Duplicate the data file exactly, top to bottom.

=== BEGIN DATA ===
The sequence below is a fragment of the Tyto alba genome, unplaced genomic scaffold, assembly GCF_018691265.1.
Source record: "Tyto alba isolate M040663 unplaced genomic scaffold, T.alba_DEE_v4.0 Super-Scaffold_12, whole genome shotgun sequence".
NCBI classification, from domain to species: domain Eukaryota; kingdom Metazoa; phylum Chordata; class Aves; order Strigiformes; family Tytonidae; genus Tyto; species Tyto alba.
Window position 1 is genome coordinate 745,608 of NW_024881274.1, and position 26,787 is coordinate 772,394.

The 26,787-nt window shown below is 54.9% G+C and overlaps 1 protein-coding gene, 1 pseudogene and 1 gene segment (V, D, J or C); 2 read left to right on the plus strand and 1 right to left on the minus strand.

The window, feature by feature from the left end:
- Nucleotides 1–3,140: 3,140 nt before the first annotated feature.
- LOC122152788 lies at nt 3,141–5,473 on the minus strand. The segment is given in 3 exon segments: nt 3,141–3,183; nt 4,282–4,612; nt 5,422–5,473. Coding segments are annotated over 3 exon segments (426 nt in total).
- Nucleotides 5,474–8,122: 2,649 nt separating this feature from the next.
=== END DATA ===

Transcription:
The sequence below is a fragment of the Tyto alba genome, unplaced genomic scaffold, assembly GCF_018691265.1.
Source record: "Tyto alba isolate M040663 unplaced genomic scaffold, T.alba_DEE_v4.0 Super-Scaffold_12, whole genome shotgun sequence".
NCBI classification, from domain to species: domain Eukaryota; kingdom Metazoa; phylum Chordata; class Aves; order Strigiformes; family Tytonidae; genus Tyto; species Tyto alba.
Window position 1 is genome coordinate 745,608 of NW_024881274.1, and position 26,787 is coordinate 772,394.

The 26,787-nt window shown below is 54.9% G+C and overlaps 1 protein-coding gene, 1 pseudogene and 1 gene segment (V, D, J or C); 2 read left to right on the plus strand and 1 right to left on the minus strand.

The window, feature by feature from the left end:
- Nucleotides 1–3,140: 3,140 nt before the first annotated feature.
- LOC122152788 lies at nt 3,141–5,473 on the minus strand. The segment is given in 3 exon segments: nt 3,141–3,183; nt 4,282–4,612; nt 5,422–5,473. Coding segments are annotated over 3 exon segments (426 nt in total).
- Nucleotides 5,474–8,122: 2,649 nt separating this feature from the next.